5 Signs You May Not Be Managing An Employee Well

If you have a difficult employee and you are doing these 5 things, you aren't fixing the problem or helping your employee improve.

It can be really hard as a leader to recognize times when we aren't managing a difficult employee (or one of our managers) as well as we should be.

I can easily get wrapped up in how much I love the people I work with. I'd hire them anywhere, and I have. They become our lifelong friends. 

One reason I believed has helped me be successful in leadership is that I have always kept very clear work/personal boundaries for the most part. Probably more than many other leaders you've worked with. In a way, it protected me from getting too involved and kept me separated from a lot of issues I didn't want to cloud my judgment as the leader. 

Even with my best efforts, I have found myself hesitant to confront issues I saw, even minor issues, that could hold back my highest potential employees from success. Often because I didn't want to hurt them or was afraid it would be uncomfortable to discuss, or it felt like it was "too personal". For example, I felt like they had an attitude towards a staff member that wasn't fair, or their approach to duties or tasks wasn't the best or they weren't doing it as well as I hoped they would. 

I mean, is it really necessary to bring up every little thing when I know how hard they try to do a good job? Not only is it necessary for the success of the facility and the culture you're building if you care about their success it's also the best thing for them.

People cannot grow and improve and be challenged if they aren't given the opportunity to work through problems. They'll get frustrated from feeling like they have no feedback. They can sense your disapproval but don't know why. They'll eventually leave. That may seem like a great solution, ignore them until they leave, but the damage to you as a leader, to the remaining team, is too high a price to pay.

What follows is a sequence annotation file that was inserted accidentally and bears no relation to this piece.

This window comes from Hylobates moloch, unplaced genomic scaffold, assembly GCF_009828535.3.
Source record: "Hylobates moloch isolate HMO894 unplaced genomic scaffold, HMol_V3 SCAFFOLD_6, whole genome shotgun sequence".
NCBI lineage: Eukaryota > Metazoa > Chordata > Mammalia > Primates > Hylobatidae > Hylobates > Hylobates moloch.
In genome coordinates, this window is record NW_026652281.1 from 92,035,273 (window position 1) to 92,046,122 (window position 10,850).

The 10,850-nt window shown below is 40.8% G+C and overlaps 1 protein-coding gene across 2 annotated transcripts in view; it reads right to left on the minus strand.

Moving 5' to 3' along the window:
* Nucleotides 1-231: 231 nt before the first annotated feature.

Be honest with yourself and ask if you are doing these things with any of your employees or managers.

If so, you aren't doing them any favors.

The truth is if you're doing these things you're also probably doing some of the following;

  • frustrating them
  • confusing them
  • distancing them
  • manipulating them
  • cold-shouldering/ignoring them
  • infuriating them
  • embarrassing them
  • belittling them
  • Preventing them from doing better, growing, or improving the undesired behavior

You're also probably doing the following to yourself as the leader;

  • Creating more problems
  • Adding to gossip and negativity
  • Causing loss of trust, respect, and credibility from managers and employees
  • Losing effectiveness
  • Making your employees wonder if you'll do this to them too
  • Frustrating your other managers
  • Putting yourself in a silo where employees and other managers can't help you or reach you.
  • Creating a team where people don't succeed and problems don't get fixed
  • Destroying your own culture from the inside out. 


So how can you fix it? It's simple, but it's not easy. 

Keep an eye out for more, we're going to go in-depth on the how and why to:

  • Double-check your approach to problem people and situations
  • Deal with issues quickly, authentically, and kindly.
  • Depersonalize the issues when you have to communicate them. The behavior is the problem, not the person.

P.S. Guess who the most common instance these issues are occurring with? 

Friends of the leader, hired by the leader. Yup. It's harder to confront problems with someone you hired and have a great relationship with. Holding back necessary guidance and communication results in passive-aggressive approaches to try to "tell" the person they aren't making you happy without hurting their feelings or the friendship. 

This can even happen with people we've worked with for a long time, have a close relationship with, and really like to work with. We become afraid of what will happen and it paralyzes our ability to be a good leaders to them. We wait it out and try to put enough passive pressure on them to render them ineffective or influence them to quit. 

It doesn't serve anyone well. Great intention, HORRIBLE results.

Have you experienced this from a leader or manager? 

Have you ever had the realization you didn't manage an employee the way you should have, or look back and wish you would have? 

Categories: Career Advancement, Leadership, Operational Excellence